FIND ARTICLE

Volume: 
Issue: 
3
Date of issue: 

Studies of a few last years give evidence for a role of apoptosis not only in graft rejection but also in induction of transplantation tolerance. Apoptosis – programmed cell death is an active process which refers to superflous and defective cells. For a responsiveness to allograft the most important are two mechanisms of apoptosis: AICD (activation induced cell death) which involves Fas/FasL engage- ment and PCD (passive cell death) – caused by cytokine withdrawal. Graft rejection is caused by genetic differences between a donor and a recipient. Allograft is damaged by effector cells including alloreactive lymphocytes T CD8+. These cells express FasL and could thereby induce apoptosis in Fas-positive graft cells. Participation of peripheral apoptosis in induction of transplantation tolerance depends on pool size of alloreactive lymphocytes – apoptosis is necessary to reduce the size of alloreac- tive T cells clone to be small enough to be controlled by immunoregulatory mechanism (“pool size” model). Apoptosis facilitates also the development of immunoregulation by antiinflamatory action and thereby suppression of immunostimulatory abilities of APC. Therapeutic strategies of the induction of transplantation tolerance by alloreactive lymphocyte deletion include macrochimerism, modification of FasL expression, costimulatory blockade, and anti-CD28 antibodies in the presence of IFN-γ. Most of immunosuppressive drugs like CsA and FK506 possibly inhibit apoptosis by inhibition of T cell activa- tion. It is quite likely that there are also regiments that induction of apoptosis contributes to their immunosuppressive activity, e.g. RAPA and MMF. Apoptosis of alloreactive lymphocyte T seems to be necessary to achieve transplantation tolerance. Not only does it reduce directly the quantity of cells attacking graft but it also facilitates the development of immunoregulation state.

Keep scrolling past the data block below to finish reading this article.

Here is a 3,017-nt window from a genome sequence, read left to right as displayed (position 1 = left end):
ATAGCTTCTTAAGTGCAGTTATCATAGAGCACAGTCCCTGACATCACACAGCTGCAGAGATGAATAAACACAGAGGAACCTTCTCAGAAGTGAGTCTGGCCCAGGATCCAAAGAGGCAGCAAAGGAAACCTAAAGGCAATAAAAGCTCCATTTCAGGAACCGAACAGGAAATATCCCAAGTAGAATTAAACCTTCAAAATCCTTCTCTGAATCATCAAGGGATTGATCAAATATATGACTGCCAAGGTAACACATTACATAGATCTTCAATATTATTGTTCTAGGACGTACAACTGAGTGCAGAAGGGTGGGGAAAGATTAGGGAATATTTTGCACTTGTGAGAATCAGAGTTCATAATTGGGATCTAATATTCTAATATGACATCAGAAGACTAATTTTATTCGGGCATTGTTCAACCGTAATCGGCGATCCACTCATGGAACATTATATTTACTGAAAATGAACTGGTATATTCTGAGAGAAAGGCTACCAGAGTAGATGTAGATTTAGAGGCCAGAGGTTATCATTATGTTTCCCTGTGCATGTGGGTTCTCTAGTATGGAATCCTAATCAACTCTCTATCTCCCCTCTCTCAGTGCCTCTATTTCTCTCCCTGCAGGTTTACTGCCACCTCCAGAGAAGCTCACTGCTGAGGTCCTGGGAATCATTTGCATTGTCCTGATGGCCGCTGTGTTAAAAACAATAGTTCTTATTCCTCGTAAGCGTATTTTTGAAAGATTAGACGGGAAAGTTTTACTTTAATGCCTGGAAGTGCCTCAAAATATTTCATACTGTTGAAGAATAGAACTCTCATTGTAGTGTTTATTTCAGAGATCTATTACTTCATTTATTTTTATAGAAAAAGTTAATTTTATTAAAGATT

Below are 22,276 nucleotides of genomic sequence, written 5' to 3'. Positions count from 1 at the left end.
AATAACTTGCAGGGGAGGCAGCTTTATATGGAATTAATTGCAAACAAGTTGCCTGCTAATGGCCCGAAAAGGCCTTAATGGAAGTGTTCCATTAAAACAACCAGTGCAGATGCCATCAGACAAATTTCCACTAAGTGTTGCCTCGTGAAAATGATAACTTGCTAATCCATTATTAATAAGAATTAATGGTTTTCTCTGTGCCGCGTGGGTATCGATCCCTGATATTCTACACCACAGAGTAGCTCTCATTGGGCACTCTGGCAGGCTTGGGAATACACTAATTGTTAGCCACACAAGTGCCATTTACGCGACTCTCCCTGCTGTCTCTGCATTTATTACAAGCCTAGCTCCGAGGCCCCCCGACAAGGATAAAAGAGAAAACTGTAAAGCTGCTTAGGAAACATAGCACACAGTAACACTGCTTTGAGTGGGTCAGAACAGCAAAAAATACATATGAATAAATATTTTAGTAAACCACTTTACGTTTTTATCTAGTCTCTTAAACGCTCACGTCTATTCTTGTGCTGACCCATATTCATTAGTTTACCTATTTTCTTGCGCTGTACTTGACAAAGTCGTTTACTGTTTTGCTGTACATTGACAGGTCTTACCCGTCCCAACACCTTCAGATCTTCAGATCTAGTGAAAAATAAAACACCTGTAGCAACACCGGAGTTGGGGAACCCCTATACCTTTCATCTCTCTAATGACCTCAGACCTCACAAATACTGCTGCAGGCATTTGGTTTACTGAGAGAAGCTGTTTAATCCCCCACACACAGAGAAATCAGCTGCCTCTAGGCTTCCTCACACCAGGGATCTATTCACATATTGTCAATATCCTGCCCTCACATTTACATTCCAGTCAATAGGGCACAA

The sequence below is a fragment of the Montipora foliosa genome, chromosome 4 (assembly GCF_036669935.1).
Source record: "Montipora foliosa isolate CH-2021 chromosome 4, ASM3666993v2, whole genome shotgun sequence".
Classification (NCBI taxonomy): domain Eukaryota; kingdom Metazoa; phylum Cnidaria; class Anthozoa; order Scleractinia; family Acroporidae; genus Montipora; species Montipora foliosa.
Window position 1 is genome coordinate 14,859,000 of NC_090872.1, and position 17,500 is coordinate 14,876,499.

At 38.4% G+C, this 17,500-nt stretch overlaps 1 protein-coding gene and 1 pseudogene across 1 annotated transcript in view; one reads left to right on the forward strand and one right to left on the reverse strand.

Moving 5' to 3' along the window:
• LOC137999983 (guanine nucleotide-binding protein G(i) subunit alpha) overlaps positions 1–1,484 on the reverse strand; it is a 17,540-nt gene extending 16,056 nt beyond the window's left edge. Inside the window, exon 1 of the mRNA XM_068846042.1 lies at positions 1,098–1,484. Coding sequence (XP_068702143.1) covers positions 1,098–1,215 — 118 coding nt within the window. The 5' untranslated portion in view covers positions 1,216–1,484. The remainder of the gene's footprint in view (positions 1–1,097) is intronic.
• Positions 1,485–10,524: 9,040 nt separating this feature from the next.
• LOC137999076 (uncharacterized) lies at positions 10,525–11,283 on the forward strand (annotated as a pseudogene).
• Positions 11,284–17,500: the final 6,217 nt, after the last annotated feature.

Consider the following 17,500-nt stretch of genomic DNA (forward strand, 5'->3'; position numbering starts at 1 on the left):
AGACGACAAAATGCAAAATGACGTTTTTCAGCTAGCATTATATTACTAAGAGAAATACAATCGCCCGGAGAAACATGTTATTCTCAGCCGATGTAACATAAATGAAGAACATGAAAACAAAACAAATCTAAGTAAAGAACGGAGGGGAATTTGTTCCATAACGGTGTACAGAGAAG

Author of the article: 

The Editorial Board
Andrzej Łukaszyk - przewodniczący, Zofia Bielańska-Osuchowska, Szczepan Biliński, Mieczysław Chorąży, Aleksander Koj, Włodzimierz Korochoda, Leszek Kuźnicki, Aleksandra Stojałowska, Lech Wojtczak

Editorial address:
Katedra i Zakład Histologii i Embriologii Uniwersytetu Medycznego w Poznaniu, ul. Święcickiego 6, 60-781 Poznań, tel. +48 61 8546453, fax. +48 61 8546440, email: mnowicki@ump.edu.pl

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